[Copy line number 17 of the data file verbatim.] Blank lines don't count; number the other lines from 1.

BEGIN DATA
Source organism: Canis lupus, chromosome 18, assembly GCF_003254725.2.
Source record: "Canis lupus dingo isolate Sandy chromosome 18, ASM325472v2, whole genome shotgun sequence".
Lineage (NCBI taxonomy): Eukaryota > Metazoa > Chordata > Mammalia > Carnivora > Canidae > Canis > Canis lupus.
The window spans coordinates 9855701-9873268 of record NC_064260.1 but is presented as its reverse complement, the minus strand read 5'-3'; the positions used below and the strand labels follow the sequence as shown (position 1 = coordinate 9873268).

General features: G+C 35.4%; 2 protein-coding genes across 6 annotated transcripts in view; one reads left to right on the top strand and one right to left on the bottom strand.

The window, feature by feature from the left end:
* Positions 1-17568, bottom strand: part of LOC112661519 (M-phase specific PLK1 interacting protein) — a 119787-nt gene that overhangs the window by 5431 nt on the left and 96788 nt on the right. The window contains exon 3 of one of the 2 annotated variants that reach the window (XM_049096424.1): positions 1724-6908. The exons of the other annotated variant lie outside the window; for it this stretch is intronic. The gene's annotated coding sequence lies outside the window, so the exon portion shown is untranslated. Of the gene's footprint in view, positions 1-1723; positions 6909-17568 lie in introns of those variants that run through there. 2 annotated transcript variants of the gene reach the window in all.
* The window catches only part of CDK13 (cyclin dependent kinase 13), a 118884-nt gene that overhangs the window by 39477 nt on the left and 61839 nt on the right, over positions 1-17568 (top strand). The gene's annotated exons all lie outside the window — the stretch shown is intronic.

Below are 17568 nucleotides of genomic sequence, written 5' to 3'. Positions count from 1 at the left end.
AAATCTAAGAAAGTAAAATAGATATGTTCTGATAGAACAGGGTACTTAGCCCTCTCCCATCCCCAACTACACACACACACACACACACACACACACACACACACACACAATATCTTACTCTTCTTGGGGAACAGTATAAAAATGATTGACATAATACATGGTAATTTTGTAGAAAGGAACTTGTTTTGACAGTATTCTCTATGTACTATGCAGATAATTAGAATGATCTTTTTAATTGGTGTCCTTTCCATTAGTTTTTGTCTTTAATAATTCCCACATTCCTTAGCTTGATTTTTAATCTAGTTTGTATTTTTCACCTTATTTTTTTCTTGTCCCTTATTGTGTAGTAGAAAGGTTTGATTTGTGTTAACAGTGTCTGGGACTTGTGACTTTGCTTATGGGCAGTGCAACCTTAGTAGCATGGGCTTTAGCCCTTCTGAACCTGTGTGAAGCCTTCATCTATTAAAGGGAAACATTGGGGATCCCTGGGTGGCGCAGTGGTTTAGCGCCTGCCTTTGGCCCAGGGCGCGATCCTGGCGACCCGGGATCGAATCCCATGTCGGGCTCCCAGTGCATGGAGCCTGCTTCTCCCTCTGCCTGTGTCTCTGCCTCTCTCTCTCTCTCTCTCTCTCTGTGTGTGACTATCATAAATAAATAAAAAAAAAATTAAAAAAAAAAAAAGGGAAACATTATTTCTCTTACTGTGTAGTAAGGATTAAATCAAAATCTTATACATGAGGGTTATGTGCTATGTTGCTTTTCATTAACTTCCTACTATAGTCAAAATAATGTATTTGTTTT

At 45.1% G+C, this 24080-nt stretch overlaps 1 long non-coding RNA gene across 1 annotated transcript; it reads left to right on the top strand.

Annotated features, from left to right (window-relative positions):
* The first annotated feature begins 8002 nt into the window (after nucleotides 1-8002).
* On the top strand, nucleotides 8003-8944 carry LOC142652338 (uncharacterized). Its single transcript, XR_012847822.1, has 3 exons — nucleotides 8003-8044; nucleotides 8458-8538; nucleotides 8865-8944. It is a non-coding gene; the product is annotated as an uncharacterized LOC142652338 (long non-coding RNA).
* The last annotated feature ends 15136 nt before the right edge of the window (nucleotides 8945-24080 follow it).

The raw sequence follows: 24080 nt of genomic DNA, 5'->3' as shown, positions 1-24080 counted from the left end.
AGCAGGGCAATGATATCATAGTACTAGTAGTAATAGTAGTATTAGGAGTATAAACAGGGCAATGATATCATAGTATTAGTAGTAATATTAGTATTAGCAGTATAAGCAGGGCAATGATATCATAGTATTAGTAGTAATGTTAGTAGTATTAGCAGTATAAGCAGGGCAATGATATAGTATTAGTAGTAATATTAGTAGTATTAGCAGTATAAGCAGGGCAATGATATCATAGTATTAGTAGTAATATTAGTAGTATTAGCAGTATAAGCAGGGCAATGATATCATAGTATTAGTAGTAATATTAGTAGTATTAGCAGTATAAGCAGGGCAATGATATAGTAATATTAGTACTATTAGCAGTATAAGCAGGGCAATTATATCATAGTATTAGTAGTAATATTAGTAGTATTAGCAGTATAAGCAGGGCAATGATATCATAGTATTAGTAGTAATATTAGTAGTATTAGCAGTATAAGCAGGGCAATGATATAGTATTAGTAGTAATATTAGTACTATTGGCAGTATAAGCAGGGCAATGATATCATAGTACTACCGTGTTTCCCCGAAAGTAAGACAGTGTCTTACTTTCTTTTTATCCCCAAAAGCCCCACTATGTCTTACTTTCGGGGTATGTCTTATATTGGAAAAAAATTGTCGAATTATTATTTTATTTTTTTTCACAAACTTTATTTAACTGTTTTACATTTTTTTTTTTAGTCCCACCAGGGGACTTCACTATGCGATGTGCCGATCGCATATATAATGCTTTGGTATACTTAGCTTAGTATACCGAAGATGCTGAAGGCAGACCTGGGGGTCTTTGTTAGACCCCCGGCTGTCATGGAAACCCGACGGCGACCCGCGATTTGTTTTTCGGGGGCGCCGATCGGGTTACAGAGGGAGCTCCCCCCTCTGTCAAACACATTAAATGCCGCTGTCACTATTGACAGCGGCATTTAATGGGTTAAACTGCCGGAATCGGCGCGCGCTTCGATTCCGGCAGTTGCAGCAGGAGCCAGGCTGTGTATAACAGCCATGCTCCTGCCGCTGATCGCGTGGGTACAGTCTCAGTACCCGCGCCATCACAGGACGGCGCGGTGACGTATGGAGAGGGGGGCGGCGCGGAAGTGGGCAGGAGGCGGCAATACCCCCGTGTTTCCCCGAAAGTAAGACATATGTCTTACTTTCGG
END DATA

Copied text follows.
AGCAGGGCAATGATATCATAGTACTAGTAGTAATAGTAGTATTAGGAGTATAAACAGGGCAATGATATCATAGTATTAGTAGTAATATTAGTATTAGCAGTATAAGCAGGGCAATGATATCATAGTATTAGTAGTAATGTTAGTAGTATTAGCAGTATAAGCAGGGCAATGATATAGTATTAGTAGTAATATTAGTAGTATTAGCAGTATAAGCAGGGCAATGATATCATAGTATTAGTAGTAATATTAGTAGTATTAGCAGTATAAGCAGGGCAATGATATCATAGTATTAGTAGTAATATTAGTAGTATTAGCAGTATAAGCAGGGCAATGATATAGTAATATTAGTACTATTAGCAGTATAAGCAGGGCAATTATATCATAGTATTAGTAGTAATATTAGTAGTATTAGCAGTATAAGCAGGGCAATGATATCATAGTATTAGTAGTAATATTAGTAGTATTAGCAGTATAAGCAGGGCAATGATATAGTATTAGTAGTAATATTAGTACTATTGGCAGTATAAGCAGGGCAATGATATCATAGTACTACCGTGTTTCCCCGAAAGTAAGACAGTGTCTTACTTTCTTTTTATCCCCAAAAGCCCCACTATGTCTTACTTTCGGGGTATGTCTTATATTGGAAAAAAATTGTCGAATTATTATTTTATTTTTTTTCACAAACTTTATTTAACTGTTTTACATTTTTTTTTTTAGTCCCACCAGGGGACTTCACTATGCGATGTGCCGATCGCATATATAATGCTTTGGTATACTTAGCTTAGTATACCGAAGATGCTGAAGGCAGACCTGGGGGTCTTTGTTAGACCCCCGGCTGTCATGGAAACCCGACGGCGACCCGCGATTTGTTTTTCGGGGGCGCCGATCGGGTTACAGAGGGAGCTCCCCCCTCTGTCAAACACATTAAATGCCGCTGTCACTATTGACAGCGGCATTTAATGGGTTAAACTGCCGGAATCGGCGCGCGCTTCGATTCCGGCAGTTGCAGCAGGAGCCAGGCTGTGTATAACAGCCATGCTCCTGCCGCTGATCGCGTGGGTACAGTCTCAGTACCCGCGCCATCACAGGACGGCGCGGTGACGTATGGAGAGGGGGGCGGCGCGGAAGTGGGCAGGAGGCGGCAATACCCCCGTGTTTCCCCGAAAGTAAGACATATGTCTTACTTTCGG